Ben Cook is fresh out of college, excited to be living with three of his good friends, and ready to use his English degree in some writing-related field. But his optimism falters as job after job turns him down, all of them requiring previous professional experience. Soon, he’s desperate (and broke) enough to consider any job at all just to keep living with his friends and avoid moving back in with his controlling parents.

Enter Le Cochon Doré, a gourmet restaurant that needs a new cook. It’s a weird gig: the owner has hired Ben on probation, requiring him to prove himself with cooking trials over three weeks—and he tests Ben’s dishes by offering them to his pet pig! Luckily, Ben has always been good in the kitchen, and he’s up for a challenge. Besides, he only needs to work here until he can find a writing job, right? Except that Ben finds himself getting more and more invested in this job—and in cute, good-natured Liam, one of the other cooks. Is he letting a crush cloud his judgment, or is it possible that writing isn’t his one true path after all?

While the cover and title suggest this is a romance, it’s actually more about Ben starting to find his way in life. He does have a crush on Liam, but spends most of the book being much too shy to bring it up. They go on one date, which is ambiguous enough that Ben and his roommates have a debate afterward about whether it was even a date, before getting cozier at the very end. Meanwhile, lots of time is spent on Ben’s friendship with his roommates and his struggle to decide on a career path. The romance subplot really is a subplot, not the point of the story.

In addition the coming-of-age arc of Ben learning to defy his pushy parents and choose for himself, there is a slice-of-life feel to much of this book. We get a lot of Ben’s angst and conflict, and a couple of long play-by-play scenes depicting mundane activities or conversations. There is also, naturally, a lot of time spent on food and cooking. Co-creator Melendez is a food writer, and the dishes in this book sound delicious, and their preparations are portrayed in enough detail that you could almost use the comic as a recipe.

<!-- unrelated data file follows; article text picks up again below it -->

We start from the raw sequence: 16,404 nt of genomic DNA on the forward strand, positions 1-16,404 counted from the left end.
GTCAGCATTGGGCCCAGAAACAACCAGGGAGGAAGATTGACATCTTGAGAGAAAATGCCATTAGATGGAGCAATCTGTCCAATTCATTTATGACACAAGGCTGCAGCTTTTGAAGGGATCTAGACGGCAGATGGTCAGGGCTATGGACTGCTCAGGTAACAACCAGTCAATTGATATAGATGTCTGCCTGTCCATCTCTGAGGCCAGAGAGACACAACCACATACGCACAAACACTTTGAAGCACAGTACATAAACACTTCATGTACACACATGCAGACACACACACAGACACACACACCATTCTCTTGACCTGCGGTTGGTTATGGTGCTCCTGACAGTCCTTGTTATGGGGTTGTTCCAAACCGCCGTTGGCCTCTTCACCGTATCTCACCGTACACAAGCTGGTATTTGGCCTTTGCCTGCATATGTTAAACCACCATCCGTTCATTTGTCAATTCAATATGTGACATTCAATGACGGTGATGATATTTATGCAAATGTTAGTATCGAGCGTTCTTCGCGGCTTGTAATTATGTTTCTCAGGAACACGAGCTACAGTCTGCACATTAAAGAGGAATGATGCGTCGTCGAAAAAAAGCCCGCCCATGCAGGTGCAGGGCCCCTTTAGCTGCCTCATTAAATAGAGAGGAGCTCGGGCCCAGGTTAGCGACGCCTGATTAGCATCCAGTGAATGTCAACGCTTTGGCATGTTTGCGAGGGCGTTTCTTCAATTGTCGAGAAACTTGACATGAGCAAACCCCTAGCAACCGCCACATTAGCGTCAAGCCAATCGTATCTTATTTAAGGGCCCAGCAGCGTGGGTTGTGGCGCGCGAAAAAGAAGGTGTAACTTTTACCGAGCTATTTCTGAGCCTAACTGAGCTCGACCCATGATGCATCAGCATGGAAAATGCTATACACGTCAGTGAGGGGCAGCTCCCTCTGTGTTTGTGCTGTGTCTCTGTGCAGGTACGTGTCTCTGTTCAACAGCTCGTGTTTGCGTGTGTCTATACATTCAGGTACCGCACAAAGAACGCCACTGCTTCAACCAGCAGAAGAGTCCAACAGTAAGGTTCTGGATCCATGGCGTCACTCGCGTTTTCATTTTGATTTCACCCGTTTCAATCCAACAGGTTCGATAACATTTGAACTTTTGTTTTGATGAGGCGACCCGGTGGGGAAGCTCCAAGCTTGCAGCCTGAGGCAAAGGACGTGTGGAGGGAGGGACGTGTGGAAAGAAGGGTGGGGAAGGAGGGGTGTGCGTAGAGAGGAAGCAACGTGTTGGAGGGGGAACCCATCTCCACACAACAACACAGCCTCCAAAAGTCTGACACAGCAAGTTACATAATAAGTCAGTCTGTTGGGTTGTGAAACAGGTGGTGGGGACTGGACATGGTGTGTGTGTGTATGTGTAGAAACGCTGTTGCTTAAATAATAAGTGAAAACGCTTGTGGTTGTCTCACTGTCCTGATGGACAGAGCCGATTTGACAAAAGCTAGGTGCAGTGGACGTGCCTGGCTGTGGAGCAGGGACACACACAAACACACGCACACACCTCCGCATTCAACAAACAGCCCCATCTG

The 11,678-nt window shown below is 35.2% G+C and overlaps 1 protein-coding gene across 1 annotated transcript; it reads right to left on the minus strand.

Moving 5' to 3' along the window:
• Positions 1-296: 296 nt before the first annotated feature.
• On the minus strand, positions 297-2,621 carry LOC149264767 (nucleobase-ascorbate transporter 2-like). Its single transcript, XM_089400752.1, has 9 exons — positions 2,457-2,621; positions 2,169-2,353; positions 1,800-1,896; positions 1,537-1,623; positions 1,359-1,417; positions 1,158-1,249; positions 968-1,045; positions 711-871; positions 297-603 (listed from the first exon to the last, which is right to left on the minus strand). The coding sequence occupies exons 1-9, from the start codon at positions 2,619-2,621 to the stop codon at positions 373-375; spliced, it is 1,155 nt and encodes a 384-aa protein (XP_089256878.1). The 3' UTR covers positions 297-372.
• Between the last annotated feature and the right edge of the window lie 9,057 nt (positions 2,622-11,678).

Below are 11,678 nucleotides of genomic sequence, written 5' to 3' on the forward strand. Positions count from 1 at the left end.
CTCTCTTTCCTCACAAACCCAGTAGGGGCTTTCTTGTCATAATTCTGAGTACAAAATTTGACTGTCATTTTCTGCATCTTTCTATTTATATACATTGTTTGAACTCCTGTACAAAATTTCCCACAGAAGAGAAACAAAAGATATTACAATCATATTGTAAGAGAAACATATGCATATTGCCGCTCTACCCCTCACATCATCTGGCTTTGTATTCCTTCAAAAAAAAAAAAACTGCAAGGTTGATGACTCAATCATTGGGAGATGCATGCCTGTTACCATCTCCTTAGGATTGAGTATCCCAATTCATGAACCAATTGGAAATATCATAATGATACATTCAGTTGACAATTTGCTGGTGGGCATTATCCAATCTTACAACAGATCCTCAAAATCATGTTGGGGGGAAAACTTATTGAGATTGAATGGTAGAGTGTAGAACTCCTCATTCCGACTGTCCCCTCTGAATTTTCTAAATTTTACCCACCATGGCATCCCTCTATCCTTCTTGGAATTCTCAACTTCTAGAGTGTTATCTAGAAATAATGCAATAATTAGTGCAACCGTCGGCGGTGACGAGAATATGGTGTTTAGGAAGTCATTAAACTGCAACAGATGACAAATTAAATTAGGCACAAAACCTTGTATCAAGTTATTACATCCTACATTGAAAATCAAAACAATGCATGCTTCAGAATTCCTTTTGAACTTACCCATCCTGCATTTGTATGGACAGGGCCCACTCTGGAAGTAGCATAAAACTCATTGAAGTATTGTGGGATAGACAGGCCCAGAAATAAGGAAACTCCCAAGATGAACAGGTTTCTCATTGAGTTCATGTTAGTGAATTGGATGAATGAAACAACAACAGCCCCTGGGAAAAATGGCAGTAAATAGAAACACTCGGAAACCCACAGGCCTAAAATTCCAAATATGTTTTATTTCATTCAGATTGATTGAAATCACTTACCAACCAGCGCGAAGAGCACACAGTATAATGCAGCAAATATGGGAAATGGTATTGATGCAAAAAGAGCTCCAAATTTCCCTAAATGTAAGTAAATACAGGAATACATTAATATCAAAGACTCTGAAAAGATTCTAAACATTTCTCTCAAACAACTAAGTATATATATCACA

Most of the story is down-to-earth, with one distinct outlier: Watson the pig has unexplained, cartoonish abilities. For instance, after eating one particularly delicious dish, he shows his enjoyment by kicking back with a cigarette. His behavior startles Ben and the other characters, but certainly not as much as it would if a pig did these things in real life. Visually, Watson and other slightly surreal elements, like Ben’s daydreams, can be a little jarring next to the straightforward realism of the rest of the art. The characters’ expressions tend to be understated and don’t show a lot of variation, but the art is clear and easy to read, and the characters and settings all distinct from each other.

Perhaps unsurprisingly, given that the book follows characters in their early twenties, there is some drinking, references to pot, and a little swearing. The reader sees Ben and Liam shirtless in nonsexual situations (e.g. changing clothes), and occasionally a daydream image of a scantily-clad Liam strikes a sultry pose in Ben’s head. There is a single kiss, and a few mildly suggestive comments.

If readers go into this book expecting lots of romance, they will likely be disappointed, but if they’re interested in a quirky story of a young man figuring out his life (and cooking a lot), then Chef’s Kiss will hit the spot.

Chef’s Kiss
By Jarrett Melendez
Art by  Danica Brine
Oni Press, 2022
ISBN: 9781620109045

NFNT Age Recommendation: Adult (18+), Older Teen (16-18)
Creator Representation:  Gay
Character Representation: Gay

  • Nic

    | She/Her Youth Services Librarian, Wake County Public Libraries

    Reviewer

    The child of two artists, Nic grew up loving art, reading, and those oh-so-special books that combine the two. Nic got her MLS from the University of North Carolina at Chapel Hill. Her thesis was on the best shelving scheme for graphic novels in public libraries; the proposal won an Elfreda Chatman Research Award. She spends her free time reading, drawing, blogging, and writing fiction. She is a Youth Services Librarian at the Wake County Public Libraries in Raleigh, NC.

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